“From 2006 onwards the development squads really started to show fruition,” said McEvoy. “Guys started to step up to the plate. You had David Treacy, Paul Ryan in particular, Oisín Gough was on the panel, you had Simon Lambert, Finn McGarry.
“We sensed we could do it that year. Those guys had a confidence amongst themselves.
“There were a lot of strong personalities. There were guys like Peter O’Callaghan, who has been unfortunate with injuries, and Diarmuid Connolly.
“The one thing I have to say about them was how serious they were about it. They rarely, if ever, missed training. They demanded things off themselves, they demanded the tough sessions. They were very, very hungry and to this day they remain that way – there are 15 or 16 of those guys who have come through to the senior panel.”
O’Donnell: “Once they realised they were as good as the fellas on the Kilkenny teams and the Munster teams there was no fear.” Sustainability. That remains the priority. “There are more numbers playing now from under-eight up to under 16,” says Burtchaell. (Hurling teams have risen in these age brackets from 546 to 602 – a 10 per cent leap from 2010 alone).
“This isn’t a flash in the pan. I’m looking back at development squads and while I wouldn’t say we are the best we are certainly competitive from under-17 down to under-13.”
Even against Kilkenny? “They’d be better than us one year and we’d be better than them the next. There or thereabouts with them all the time. Which is where we want to be.”
O’Donnell tells a story to prove the point. “I was at an elite coaching camp recently with many of the senior Dublin hurlers involved coaching lads. Over a period of four, five weeks, 250 of the top hurlers in Dublin from under-14 to under-16 were exposed to this.
“Afterwards I was talking to Paul Ryan and he remembers when he was at that age and he noted that only three or four fellas would have the skill that the majority of current kids now have.
“So I think the future bodes very well for Dublin. There is a huge conveyor belt of hurlers coming through. If we can keep it together I don’t see any reason why, in the next couple of years Dublin can’t win that elusive All Ireland.”
When Daly’s session in Parnell Park finishes, helmets come off and it becomes a free for all for the fans. It’s late Friday night when the hurlers turn for home. Tipperary are tomorrow, another championship challenge Dublin hurlers must acclimatise to. Looking around Parnell Park that night you realise there is plenty of time. Tough days may be ahead but the worst suffering, the kind nobody sees, seems to be over.
Dublin hurling the breakthrough years
1994 A combined Dublin Colleges team enters the Leinster colleges A championship.
1996 Minors lose Leinster final to Kilkenny.
1998 Under-21s beaten by Kilkenny in Leinster final. Minors also defeated by Kilkenny in replayed Leinster final.
1999 Dublin Colleges lose Leinster final to St Kieran’s, Kilkenny by eight points.
2000 Minors lose to Offaly in Leinster final. Dublin Colleges lose Leinster final to St Kieran’s, Kilkenny by six points.
2001 Dublin Colleges win Leinster title. Under-21s lose Leinster final to Wexford.
2002 Despite the brilliance of Conal Keaney, the under-21s are agonisingly defeated by Wexford, after extra-time, in a thrilling Leinster final.
2003 Dublin beat Kilkenny in Walsh Cup final at Parnell Park. Under-21s well beaten by Kilkenny in Leinster final, 0-12 to 1-4.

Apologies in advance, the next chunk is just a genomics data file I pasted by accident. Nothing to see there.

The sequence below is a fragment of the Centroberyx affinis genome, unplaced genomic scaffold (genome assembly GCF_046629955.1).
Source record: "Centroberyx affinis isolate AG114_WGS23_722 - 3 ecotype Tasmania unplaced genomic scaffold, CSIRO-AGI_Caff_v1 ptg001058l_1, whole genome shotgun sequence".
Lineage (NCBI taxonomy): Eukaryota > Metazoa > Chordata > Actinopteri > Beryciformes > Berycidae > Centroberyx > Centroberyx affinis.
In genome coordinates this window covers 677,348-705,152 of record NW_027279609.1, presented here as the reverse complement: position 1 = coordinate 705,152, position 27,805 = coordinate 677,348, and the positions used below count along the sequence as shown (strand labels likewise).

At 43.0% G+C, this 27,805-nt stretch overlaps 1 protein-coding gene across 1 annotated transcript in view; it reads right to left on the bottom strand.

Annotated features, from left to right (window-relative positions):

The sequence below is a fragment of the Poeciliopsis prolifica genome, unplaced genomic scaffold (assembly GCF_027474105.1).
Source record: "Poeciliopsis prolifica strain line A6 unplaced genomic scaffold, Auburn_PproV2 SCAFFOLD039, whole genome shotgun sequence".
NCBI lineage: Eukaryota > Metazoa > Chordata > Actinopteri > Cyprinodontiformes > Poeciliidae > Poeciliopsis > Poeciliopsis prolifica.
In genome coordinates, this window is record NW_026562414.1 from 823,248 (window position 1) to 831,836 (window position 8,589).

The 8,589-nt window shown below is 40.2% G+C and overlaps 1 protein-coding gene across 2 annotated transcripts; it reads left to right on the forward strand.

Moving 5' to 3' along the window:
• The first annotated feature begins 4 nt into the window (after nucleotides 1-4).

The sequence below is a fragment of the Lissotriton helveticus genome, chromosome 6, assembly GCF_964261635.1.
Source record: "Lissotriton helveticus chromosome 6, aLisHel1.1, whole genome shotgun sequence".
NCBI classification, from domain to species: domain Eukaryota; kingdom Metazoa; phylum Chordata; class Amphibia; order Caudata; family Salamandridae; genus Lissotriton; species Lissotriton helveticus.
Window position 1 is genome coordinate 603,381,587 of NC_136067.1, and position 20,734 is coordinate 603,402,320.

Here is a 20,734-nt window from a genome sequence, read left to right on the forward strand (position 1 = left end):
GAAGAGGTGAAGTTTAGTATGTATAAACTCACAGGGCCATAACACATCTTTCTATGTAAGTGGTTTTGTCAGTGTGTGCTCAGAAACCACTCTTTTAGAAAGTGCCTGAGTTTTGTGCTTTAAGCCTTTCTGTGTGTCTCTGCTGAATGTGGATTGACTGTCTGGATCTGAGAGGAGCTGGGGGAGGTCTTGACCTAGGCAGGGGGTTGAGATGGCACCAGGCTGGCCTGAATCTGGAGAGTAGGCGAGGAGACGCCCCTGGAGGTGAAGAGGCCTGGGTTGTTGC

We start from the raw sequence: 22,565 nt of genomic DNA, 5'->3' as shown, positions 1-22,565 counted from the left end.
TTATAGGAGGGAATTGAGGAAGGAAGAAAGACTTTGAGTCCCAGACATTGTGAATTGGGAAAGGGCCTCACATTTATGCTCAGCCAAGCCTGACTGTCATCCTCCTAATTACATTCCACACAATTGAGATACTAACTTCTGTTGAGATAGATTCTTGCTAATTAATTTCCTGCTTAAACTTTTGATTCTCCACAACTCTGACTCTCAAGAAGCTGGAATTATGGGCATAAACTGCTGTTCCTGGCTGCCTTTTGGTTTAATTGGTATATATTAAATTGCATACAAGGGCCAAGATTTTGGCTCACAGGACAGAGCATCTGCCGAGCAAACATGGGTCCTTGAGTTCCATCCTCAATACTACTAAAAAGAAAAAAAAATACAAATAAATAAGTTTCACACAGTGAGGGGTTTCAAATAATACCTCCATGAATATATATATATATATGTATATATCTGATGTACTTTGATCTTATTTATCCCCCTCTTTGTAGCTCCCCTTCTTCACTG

2004 Dublin County Board strategic plan restructures juvenile coaching. Minors beaten by Kilkenny in Leinster final, 1-15 to 1-4.
2005 The Dublin minors, captained by Johnny McCaffrey, end a 22-year gap to last Leinster title, beating Wexford 0-17 to 0-12 at Croke Park. Kilmacud Crokes win All-Ireland hurling Féile (under-14) becoming only the second Dublin club to do so. Under-21s lose Leinster final to Kilkenny 0-17 to 1-10.
2006 Under-21s lose another Leinster final to Kilkenny, 2-18 to 2-10. Dublin Colleges beat famed St Flannan’s, Ennis to clinch the Dr Croke Cup in the All-Ireland final.
2007 Minors win the Leinster title for the second time in three seasons, beating Kilkenny 2-14 to 1-10. Under-21s, led by McCaffrey, win their first provincial title since 1972, beating Offaly 2-18 to 3-9. However, they are no match for Joe Canning’s Galway in All-Ireland final.
2008 Dublin Colleges win Leinster Championship beating Kilkenny CBS in the final. Colleges split into north and south teams (Coláiste Eoin from Stillorgan also qualified for the ‘A’ section to ensure a third Dublin competitor in Leinster).
2009 Kilkenny have six points to spare on Anthony Daly’s senior team in the Leinster final. Experience works against them in All-Ireland quarter-final against Limerick in Thurles.
Under-21s beaten by a flawless Kilkenny performance in Leinster final at Parnell Park. Alan McCrabbe selected at midfield in the All Star team, becoming only the third Dubliner to be recognised since the awards’ inception in 1971.
2010 Under-21s win Leinster title, beating Wexford in final. Kilkenny minors beat Dublin by 13 points in Leinster final.
2011 Seniors win Walsh Cup, beating Kilkenny in final. McCaffrey becomes first Dublin captain to collect a National League since Mick Daniels in 1939 after overcoming an understrength Kilkenny in final.
Daly’s men are well beaten by Kilkenny in the Leinster final but overcome Limerick at Thurles to reach the All-Ireland semi-final.
Minors beat Kilkenny in Leinster final, 1-14 to 1-11.
Under-21s retain their Leinster crown for the first time, beating the hosts, Wexford, comprehensively in Wexford Park.
– GAVIN CUMMISKEY